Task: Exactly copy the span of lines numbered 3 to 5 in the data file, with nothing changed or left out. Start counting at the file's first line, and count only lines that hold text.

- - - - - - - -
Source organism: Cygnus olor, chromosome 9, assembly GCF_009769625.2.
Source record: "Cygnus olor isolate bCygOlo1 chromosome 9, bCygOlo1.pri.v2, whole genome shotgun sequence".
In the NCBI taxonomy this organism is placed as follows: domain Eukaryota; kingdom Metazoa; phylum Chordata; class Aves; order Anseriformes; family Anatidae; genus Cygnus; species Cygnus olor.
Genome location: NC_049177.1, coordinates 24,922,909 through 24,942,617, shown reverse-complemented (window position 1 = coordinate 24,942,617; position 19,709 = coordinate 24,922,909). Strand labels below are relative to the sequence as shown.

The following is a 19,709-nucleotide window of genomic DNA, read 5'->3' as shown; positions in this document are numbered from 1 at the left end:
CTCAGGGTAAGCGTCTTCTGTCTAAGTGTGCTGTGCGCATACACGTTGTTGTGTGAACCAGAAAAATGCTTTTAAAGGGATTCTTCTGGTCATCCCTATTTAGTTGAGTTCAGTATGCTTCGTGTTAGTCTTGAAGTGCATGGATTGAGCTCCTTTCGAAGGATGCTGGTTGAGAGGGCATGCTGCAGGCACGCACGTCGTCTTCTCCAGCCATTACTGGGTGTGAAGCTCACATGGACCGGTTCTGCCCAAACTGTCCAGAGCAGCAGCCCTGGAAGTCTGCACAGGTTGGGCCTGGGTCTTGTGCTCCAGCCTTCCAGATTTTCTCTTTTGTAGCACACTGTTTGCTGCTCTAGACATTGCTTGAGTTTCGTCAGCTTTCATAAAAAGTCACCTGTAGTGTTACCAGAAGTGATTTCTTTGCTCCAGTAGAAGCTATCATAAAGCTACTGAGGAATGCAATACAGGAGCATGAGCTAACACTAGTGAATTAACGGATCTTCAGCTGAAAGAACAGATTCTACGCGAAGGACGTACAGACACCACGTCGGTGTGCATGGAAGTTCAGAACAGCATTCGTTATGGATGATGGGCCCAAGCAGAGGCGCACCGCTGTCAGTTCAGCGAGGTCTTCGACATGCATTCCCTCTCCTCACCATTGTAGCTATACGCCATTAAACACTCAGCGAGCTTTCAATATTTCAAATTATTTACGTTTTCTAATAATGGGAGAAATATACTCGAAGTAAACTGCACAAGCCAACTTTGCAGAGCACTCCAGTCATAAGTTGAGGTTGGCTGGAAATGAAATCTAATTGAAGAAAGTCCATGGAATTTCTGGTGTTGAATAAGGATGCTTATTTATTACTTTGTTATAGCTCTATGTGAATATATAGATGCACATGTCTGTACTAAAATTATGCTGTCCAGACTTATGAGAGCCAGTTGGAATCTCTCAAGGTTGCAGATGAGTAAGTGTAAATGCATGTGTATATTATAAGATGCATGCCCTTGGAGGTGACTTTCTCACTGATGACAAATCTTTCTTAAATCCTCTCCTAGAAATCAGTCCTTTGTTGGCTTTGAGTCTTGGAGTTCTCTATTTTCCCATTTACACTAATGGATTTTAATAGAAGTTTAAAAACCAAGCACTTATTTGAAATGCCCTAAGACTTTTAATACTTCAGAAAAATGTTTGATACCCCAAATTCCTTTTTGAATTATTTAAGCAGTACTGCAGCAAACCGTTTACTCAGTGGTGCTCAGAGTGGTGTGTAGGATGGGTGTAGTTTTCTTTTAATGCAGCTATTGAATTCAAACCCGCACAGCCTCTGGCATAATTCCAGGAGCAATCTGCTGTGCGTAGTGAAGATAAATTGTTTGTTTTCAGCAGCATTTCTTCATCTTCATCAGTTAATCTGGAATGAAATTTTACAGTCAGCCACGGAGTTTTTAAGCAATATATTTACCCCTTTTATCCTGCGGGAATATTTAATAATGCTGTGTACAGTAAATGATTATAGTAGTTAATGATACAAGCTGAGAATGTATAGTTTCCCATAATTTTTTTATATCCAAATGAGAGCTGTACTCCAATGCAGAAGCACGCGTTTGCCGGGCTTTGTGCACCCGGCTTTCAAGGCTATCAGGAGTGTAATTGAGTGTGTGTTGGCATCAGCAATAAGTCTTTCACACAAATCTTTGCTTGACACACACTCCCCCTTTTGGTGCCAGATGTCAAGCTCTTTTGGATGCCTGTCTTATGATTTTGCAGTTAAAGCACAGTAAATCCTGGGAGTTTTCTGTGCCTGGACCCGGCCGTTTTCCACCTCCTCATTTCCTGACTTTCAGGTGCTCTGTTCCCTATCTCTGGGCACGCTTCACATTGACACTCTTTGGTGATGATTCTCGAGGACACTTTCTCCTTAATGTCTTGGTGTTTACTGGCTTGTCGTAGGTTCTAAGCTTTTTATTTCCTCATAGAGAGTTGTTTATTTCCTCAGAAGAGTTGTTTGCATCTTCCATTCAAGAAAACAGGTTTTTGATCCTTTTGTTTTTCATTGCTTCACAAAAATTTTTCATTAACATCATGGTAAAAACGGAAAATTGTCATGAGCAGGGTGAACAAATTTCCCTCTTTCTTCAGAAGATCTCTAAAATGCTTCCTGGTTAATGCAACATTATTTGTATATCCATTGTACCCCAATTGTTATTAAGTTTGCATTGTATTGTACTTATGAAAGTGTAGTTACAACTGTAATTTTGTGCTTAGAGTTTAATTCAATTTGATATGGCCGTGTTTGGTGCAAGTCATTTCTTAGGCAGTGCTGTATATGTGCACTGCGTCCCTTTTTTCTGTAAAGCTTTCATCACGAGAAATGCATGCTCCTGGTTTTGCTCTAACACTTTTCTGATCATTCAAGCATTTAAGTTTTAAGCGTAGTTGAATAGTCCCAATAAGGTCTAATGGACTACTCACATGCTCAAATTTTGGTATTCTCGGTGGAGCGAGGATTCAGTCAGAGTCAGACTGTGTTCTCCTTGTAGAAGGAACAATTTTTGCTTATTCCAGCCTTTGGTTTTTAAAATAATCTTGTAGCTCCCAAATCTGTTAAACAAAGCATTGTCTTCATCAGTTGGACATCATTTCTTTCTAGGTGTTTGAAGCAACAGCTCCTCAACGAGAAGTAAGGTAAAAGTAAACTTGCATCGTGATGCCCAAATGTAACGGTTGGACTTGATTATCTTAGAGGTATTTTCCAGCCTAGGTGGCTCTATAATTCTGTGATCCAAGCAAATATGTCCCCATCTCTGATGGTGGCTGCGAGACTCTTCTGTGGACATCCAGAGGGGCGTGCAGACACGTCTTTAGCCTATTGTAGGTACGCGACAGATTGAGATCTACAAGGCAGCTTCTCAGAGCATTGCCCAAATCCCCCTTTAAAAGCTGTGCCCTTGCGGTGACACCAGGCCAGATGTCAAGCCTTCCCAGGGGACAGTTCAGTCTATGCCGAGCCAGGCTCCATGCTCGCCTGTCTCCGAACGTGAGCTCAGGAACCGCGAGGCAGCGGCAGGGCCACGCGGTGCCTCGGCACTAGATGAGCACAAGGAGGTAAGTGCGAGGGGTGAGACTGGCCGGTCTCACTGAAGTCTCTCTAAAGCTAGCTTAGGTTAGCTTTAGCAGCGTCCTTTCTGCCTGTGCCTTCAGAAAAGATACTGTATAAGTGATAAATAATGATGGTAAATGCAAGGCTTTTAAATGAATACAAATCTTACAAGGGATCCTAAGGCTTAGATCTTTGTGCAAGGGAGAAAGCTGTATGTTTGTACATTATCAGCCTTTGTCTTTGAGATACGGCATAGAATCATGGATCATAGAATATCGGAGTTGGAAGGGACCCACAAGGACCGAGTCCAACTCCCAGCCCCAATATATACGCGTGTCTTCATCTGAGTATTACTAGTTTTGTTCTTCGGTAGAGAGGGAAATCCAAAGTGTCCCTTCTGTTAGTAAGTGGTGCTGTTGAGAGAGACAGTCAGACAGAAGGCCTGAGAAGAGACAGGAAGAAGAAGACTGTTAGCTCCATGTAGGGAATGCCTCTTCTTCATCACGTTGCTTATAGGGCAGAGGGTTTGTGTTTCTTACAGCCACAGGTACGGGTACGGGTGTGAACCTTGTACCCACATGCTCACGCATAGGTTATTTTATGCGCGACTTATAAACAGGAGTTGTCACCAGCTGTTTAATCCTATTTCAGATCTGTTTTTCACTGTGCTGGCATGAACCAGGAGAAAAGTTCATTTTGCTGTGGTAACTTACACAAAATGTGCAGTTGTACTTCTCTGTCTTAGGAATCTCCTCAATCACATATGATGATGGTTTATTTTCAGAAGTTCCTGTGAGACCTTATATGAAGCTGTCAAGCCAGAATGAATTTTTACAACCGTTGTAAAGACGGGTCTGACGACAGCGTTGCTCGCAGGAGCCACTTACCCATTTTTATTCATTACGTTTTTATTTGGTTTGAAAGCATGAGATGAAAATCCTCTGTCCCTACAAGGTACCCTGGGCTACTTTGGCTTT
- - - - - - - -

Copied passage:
In the NCBI taxonomy this organism is placed as follows: domain Eukaryota; kingdom Metazoa; phylum Chordata; class Aves; order Anseriformes; family Anatidae; genus Cygnus; species Cygnus olor.
Genome location: NC_049177.1, coordinates 24,922,909 through 24,942,617, shown reverse-complemented (window position 1 = coordinate 24,942,617; position 19,709 = coordinate 24,922,909). Strand labels below are relative to the sequence as shown.

The following is a 19,709-nucleotide window of genomic DNA, read 5'->3' as shown; positions in this document are numbered from 1 at the left end: